In case you can’t tell, I love history. I think my interest started in high school when I had a cute young guy as my history teacher—I made sure to pay extra special attention to him in class. But my interest in history outlasted my 10th grade year, and in college I even considered becoming a history major. I’m fascinated by history because, though we can look back to see how the pieces fit to create the picture of who we are today, there is also a sense of “The more things change, the more they stay the same.” I’m always amazed to learn about these people from the past who on the surface seem so different from us today—in their dress, their speech, their beliefs, their scientific knowledge—and yet they aren’t at all different from us in their hopes and dreams.
I remember when I decided to write historical fiction. I had seen Ken Burns’ The Civil War documentary on PBS (this was way back in the old-timey days of the 1990s), and from watching that series came an idea about the son of a southern planter who goes to fight for the Union during the war. My earliest goal as a writer was to become a screenwriter, and I did study a bit of screenwriting and film in college, so I tried the idea out as screenplay. I got as far as page ten before I realized that the blueprint of the screenplay wasn’t enough for me—I wanted to describe the details, what the characters were thinking and feeling, what they were wearing, what the room they were standing in looked like. The only way I could do that, I thought, was to write the story out as a novel. I began writing My Brother’s Battle in 1994, and I finished it about two years later. I’ve been writing historical fiction ever since.
There is something fulfilling about writing historical fiction. Historical fiction helps to make history more palatable for those who might be bored by nonfiction accounts. In these fictional snapshots, I can take one moment in time and flesh it out, add characters, both real and imagined, show their dress, their manners, and the events that were happening then. Research is an important part of the process, and I’m just odd enough to enjoy searching for the information I need to help me tell the story.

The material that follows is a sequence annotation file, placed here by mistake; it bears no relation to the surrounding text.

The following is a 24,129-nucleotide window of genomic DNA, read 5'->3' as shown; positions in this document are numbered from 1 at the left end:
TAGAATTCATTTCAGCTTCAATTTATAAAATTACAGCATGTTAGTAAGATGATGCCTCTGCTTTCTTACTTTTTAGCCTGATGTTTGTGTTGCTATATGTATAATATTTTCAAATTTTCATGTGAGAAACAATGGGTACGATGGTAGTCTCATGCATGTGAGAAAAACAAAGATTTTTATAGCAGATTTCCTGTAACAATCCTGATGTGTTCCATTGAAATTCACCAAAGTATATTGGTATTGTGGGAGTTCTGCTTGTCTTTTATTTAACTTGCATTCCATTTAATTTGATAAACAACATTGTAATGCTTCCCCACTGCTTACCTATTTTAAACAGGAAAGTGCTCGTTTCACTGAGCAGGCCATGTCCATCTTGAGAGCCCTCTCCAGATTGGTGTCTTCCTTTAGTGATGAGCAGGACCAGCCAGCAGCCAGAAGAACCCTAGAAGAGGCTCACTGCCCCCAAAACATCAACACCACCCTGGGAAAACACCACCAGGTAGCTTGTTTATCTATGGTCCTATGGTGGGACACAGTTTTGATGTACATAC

For Her Dear & Loving Husband, I wrote about Salem in the Massachusetts Bay Colony during the witch hunts in 1692. What a sad moment in early American history—the false accusations, the confessions to crimes the victims didn’t commit, the dungeons, the executions. How could this happen? How could neighbor turn against neighbor? Friend against friend? Husband against wife? To this day, we still don’t know the answer. For Her Loving Husband’s Curse, I delved into the forced removal of the Cherokee on the Trail of Tears. Book Three also has an historical background, though I don’t want to say what it is just yet (I will say there is a hint of it in Book Two). Through writing historical fiction, I have been able to imagine life in Biblical Jerusalem as well as life in New York City in the 1910s. For someone who loves history as much as I do, the opportunity to write about these different periods, or about any historical period, is a blessing.
Have I said how much I love writing about history? Sharing these moments in time with others is one of my great joys, and through historical fiction I hope I can help others develop their own love for history.